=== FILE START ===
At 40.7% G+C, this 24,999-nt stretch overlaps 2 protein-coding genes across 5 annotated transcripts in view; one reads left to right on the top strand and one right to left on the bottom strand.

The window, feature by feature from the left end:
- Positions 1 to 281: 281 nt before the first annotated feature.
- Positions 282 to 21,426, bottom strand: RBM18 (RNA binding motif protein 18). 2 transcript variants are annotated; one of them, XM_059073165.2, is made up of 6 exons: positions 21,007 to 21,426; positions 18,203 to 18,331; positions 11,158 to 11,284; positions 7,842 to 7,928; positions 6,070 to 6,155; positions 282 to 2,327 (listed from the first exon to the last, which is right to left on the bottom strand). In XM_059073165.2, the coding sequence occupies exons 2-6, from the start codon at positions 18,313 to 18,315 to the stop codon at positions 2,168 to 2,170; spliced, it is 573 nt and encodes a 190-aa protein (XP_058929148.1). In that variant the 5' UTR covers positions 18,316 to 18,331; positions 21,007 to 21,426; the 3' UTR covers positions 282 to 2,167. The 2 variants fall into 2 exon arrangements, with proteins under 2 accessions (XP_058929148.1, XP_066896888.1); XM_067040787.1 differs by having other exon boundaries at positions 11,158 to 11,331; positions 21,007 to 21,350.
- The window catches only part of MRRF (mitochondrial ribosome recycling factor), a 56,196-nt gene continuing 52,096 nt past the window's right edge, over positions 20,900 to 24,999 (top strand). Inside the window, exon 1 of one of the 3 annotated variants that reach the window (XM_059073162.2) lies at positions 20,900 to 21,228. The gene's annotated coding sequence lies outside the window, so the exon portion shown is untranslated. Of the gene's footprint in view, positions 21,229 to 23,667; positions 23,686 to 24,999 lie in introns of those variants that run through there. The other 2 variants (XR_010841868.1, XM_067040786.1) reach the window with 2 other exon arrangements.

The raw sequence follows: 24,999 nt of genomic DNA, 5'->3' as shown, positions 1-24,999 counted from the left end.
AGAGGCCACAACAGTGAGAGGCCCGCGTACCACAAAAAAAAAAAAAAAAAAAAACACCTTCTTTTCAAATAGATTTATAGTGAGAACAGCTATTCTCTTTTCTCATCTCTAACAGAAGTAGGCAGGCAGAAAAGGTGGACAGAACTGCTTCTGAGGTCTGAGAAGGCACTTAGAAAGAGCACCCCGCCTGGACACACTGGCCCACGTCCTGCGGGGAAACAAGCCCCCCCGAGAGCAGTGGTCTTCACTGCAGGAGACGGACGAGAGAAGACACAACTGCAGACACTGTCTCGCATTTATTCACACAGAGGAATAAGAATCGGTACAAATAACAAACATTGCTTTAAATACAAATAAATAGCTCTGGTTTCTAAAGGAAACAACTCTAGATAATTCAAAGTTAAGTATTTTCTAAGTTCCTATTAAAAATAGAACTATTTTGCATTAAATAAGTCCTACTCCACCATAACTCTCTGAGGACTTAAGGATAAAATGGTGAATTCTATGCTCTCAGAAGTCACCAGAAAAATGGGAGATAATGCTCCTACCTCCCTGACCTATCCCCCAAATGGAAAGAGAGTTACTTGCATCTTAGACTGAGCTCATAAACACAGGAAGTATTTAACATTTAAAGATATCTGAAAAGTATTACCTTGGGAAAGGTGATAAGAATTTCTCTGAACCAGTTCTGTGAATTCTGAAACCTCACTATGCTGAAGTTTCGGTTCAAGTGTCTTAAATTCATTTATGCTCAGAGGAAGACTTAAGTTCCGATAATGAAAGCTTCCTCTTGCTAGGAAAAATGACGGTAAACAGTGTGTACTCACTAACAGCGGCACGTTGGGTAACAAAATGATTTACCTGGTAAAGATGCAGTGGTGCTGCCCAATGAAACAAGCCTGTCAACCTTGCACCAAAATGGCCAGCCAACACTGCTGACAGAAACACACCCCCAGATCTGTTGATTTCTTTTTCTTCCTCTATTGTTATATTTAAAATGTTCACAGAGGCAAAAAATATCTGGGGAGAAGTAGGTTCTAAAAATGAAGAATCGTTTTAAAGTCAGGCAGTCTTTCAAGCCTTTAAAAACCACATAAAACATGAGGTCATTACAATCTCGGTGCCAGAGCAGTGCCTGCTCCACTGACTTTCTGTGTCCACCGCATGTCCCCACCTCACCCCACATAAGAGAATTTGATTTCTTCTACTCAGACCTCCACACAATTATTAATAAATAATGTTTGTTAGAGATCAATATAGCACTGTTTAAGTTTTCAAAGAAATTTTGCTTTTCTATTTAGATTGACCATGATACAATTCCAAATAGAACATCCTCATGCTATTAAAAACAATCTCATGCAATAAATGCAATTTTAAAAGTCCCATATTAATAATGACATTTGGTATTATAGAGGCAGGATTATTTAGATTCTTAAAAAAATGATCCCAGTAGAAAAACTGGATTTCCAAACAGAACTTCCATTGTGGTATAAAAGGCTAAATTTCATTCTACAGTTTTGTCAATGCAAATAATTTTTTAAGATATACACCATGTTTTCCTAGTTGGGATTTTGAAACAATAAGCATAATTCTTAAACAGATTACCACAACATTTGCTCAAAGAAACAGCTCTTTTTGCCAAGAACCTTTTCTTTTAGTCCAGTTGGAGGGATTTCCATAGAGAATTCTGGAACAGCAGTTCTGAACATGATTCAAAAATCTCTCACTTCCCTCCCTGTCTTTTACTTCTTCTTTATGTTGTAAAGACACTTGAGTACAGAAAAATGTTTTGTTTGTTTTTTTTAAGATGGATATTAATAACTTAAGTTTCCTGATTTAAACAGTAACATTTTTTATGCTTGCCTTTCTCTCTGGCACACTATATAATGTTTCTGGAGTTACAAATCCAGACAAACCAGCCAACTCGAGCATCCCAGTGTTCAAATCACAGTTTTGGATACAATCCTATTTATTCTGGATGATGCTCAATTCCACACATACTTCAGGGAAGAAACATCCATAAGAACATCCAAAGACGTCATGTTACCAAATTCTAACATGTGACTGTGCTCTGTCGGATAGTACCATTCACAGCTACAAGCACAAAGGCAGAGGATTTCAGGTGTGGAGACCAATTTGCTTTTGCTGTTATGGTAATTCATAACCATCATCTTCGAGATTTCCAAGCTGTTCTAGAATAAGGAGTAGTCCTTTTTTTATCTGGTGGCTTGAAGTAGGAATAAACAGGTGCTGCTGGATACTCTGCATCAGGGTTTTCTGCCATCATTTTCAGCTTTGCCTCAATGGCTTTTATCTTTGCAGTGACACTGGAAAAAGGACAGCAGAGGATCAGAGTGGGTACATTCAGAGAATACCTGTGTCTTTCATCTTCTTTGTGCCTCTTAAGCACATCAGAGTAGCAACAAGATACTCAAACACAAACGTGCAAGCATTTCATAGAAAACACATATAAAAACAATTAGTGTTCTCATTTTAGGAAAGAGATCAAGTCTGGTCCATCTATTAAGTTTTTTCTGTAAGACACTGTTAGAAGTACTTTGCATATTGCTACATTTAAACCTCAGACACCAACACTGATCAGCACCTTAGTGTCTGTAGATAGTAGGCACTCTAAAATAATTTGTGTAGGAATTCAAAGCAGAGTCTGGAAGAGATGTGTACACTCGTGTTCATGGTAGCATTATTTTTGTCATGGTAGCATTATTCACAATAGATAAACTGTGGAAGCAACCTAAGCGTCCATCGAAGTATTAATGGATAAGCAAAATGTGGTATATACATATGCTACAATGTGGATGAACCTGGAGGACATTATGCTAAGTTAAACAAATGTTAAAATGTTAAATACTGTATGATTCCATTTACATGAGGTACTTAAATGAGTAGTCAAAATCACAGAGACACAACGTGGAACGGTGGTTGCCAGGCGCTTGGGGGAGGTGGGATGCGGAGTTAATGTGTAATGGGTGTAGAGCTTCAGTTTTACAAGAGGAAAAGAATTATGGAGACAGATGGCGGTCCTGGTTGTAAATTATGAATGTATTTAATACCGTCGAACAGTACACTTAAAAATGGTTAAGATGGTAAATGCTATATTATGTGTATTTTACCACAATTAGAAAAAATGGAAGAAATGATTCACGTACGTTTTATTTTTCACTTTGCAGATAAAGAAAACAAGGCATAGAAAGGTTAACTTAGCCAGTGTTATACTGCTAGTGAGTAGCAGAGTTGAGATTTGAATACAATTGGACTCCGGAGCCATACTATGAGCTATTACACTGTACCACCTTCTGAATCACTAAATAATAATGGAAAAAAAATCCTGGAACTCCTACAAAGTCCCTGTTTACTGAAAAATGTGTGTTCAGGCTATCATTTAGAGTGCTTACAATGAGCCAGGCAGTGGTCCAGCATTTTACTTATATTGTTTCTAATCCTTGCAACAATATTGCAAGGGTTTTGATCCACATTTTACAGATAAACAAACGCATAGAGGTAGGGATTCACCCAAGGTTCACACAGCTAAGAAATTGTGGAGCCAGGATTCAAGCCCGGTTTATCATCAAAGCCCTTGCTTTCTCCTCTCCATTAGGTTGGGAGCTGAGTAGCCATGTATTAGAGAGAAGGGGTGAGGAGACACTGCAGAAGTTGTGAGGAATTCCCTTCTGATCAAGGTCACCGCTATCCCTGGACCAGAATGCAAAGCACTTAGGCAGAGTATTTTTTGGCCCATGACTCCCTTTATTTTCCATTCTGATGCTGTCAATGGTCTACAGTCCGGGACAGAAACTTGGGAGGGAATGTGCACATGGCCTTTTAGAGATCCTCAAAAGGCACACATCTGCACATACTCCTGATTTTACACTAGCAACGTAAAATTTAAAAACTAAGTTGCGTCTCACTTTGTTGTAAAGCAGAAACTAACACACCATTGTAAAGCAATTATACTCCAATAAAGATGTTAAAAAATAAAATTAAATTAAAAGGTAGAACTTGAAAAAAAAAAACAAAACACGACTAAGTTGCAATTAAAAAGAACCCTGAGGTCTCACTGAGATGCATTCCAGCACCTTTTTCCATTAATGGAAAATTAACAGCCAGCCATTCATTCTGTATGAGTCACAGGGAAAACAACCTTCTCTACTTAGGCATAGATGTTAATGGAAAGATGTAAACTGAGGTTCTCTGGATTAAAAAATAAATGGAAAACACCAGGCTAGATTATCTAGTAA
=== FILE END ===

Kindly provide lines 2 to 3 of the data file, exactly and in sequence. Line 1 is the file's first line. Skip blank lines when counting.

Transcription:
The window, feature by feature from the left end:
- Positions 1 to 281: 281 nt before the first annotated feature.